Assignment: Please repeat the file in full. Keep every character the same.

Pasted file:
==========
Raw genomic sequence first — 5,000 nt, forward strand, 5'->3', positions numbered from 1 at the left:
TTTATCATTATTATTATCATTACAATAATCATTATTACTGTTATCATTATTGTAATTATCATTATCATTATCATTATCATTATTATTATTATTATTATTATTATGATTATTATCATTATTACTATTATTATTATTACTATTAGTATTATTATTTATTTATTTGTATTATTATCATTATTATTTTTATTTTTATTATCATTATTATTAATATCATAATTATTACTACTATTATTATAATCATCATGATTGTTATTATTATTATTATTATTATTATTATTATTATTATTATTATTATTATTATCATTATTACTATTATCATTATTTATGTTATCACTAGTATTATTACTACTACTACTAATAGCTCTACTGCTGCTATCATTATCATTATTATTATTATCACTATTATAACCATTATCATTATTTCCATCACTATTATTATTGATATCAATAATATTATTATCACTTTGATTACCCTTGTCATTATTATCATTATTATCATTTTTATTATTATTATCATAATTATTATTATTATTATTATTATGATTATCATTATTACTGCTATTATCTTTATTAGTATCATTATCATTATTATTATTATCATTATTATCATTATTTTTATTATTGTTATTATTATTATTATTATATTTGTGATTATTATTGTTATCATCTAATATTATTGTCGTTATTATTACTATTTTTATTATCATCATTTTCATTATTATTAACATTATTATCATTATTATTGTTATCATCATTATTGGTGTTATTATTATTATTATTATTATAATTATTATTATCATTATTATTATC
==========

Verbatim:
Raw genomic sequence first — 5,000 nt, forward strand, 5'->3', positions numbered from 1 at the left:
TTTATCATTATTATTATCATTACAATAATCATTATTACTGTTATCATTATTGTAATTATCATTATCATTATCATTATCATTATTATTATTATTATTATTATTATGATTATTATCATTATTACTATTATTATTATTACTATTAGTATTATTATTTATTTATTTGTATTATTATCATTATTATTTTTATTTTTATTATCATTATTATTAATATCATAATTATTACTACTATTATTATAATCATCATGATTGTTATTATTATTATTATTATTATTATTATTATTATTATTATTATTATTATTATCATTATTACTATTATCATTATTTATGTTATCACTAGTATTATTACTACTACTACTAATAGCTCTACTGCTGCTATCATTATCATTATTATTATTATCACTATTATAACCATTATCATTATTTCCATCACTATTATTATTGATATCAATAATATTATTATCACTTTGATTACCCTTGTCATTATTATCATTATTATCATTTTTATTATTATTATCATAATTATTATTATTATTATTATTATGATTATCATTATTACTGCTATTATCTTTATTAGTATCATTATCATTATTATTATTATCATTATTATCATTATTTTTATTATTGTTATTATTATTATTATTATATTTGTGATTATTATTGTTATCATCTAATATTATTGTCGTTATTATTACTATTTTTATTATCATCATTTTCATTATTATTAACATTATTATCATTATTATTGTTATCATCATTATTGGTGTTATTATTATTATTATTATTATAATTATTATTATCATTATTATTATC